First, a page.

When I started trying to promote my own artwork online I kept coming across other people's art that amazed or compelled me in one way or another. This blog has been a way for me to practice thinking and writing about art, as well as learning more about my peers and all the incredible art that is being made out there.

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Wednesday, September 3, 2014

Cogan, Uribe and Hoshine

Two artist that I've blogged about before, and among my favorites, are Kim Cogan based out of San Francisco and Nicolás Uribe from Bogota, Colombia.  To my surprise I just discovered that they are showing work together this month at Maxwell Alexander Gallery in L.A. along with another talented artist, new to me, Kenichi Hoshine. The show is called "Abstracted Realities". Here's a few pieces by each with very brief comments.

Kenichi Hoshine was born in Tokyo in 1977 but earned his BFA at the School of Visual Arts in New York, NY.  Although there's limited imagery of his work online it's clear from what is there that he delights in the push and pull between realism and abstraction. He frequently combines the two in ways that suggests the haunting and surreal quality of dreams without ever seeming remotely like a surrealist. It reminds me a little of the way Gerhard Richter moves back and forth between representation and abstraction, but somehow got stuck doing both at once. One might think Gerhard Richter could pull it off. But it doesn't matter because Kenichi Hoshine clearly can.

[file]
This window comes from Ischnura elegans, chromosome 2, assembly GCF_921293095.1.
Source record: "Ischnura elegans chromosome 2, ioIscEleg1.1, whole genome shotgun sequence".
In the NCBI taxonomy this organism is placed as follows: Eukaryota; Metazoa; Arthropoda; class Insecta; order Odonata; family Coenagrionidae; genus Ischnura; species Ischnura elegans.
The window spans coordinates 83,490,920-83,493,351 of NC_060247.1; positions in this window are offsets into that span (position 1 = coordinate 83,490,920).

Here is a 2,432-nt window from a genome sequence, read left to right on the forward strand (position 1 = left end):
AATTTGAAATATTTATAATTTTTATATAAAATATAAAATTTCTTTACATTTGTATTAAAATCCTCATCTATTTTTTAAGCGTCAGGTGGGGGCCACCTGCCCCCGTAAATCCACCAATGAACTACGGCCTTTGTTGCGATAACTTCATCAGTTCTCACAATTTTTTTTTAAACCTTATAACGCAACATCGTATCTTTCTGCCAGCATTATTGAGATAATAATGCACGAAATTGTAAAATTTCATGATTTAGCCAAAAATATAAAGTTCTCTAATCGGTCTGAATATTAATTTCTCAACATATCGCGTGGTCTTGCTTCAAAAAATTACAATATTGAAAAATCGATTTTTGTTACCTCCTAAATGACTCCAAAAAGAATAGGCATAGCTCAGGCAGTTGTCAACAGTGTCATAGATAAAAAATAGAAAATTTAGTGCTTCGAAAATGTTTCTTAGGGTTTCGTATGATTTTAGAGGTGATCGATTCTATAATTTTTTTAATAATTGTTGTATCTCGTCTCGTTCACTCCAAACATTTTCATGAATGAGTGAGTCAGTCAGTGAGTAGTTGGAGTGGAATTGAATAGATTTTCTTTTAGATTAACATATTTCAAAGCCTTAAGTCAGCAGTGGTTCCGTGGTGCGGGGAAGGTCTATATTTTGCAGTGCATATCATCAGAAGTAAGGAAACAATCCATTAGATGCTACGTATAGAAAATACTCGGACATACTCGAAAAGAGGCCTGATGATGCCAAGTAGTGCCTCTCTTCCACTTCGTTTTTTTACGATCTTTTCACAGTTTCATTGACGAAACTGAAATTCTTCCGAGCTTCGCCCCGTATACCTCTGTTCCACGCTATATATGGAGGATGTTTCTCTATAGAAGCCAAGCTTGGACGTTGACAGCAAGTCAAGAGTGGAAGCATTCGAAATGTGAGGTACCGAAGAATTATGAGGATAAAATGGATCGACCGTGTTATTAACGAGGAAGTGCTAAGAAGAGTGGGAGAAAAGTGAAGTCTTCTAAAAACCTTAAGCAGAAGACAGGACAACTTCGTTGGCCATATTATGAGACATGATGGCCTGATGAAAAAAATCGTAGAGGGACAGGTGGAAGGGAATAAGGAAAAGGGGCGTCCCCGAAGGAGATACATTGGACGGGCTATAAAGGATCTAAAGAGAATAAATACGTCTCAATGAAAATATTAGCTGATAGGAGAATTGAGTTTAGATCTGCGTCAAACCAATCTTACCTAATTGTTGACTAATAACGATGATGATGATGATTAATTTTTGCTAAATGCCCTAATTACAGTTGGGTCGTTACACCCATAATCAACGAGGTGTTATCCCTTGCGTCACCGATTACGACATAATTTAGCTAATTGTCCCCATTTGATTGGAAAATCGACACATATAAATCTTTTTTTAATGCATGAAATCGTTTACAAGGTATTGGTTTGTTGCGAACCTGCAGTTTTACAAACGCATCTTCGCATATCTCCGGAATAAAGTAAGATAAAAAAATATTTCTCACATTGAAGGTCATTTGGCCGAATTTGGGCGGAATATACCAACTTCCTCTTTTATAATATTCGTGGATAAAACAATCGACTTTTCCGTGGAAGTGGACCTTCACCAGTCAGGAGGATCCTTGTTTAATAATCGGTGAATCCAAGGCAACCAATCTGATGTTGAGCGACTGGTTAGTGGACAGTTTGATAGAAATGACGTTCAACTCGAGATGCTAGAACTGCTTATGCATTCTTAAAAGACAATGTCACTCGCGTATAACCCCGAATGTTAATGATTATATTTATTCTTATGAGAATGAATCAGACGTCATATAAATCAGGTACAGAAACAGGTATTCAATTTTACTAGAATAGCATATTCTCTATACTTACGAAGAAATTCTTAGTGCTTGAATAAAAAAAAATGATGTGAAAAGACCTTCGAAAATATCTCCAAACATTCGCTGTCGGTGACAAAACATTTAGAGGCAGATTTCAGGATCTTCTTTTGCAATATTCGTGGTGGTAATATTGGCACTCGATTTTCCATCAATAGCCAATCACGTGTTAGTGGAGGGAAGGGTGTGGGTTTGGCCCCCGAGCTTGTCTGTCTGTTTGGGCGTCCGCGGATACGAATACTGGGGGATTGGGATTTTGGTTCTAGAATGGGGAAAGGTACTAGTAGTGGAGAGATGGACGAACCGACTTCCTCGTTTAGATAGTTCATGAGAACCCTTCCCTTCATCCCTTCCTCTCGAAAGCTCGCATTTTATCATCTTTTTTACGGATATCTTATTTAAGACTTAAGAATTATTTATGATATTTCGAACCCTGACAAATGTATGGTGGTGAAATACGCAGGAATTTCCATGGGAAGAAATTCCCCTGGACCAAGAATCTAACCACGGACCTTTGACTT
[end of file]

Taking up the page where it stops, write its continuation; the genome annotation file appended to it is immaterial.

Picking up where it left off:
"Study of J"  oil on wood  18" x 18"

"Untitled 54"  16" x 16"

"Untitled"  Charcoal, Acrylic and wax on Wood  20" x 20"

Kim Cogan is quite versatile, from occasional figures, to skulls, waves and wharfs, but especially the urban landscape. He's a technically deft magician with paint. His images that haunt me the most are the lonely scenes of an San Francisco at night. I posted his work back in April 2013. Here's 2 of his pieces that will be in the show:
"Open Late"  12" x 12"

"Sunset"  60" x 40"
And here's 2 by Nicolas Uribe. He focuses on the figure, especially personal portraits of friends and family, but the personal becomes universal, his models mere studies for observing the human animal in all it's intimate idiosyncratic honesty. You can see one of my earlier reviews from July 2010.
Here's 2 of his that will be in the show:

"Wife (Breakfast)"

"Father (After Lunch)"
The opening is this Saturday so if you happen to be in LA may I suggest that this is not just something to do but a chance to see three artists who are doing some amazing work and helping to define why painting continues to be a powerful and significant medium of personal and artistic expression.

1 comment:

  1. Would love to see this exhibition. Like all three artists:-)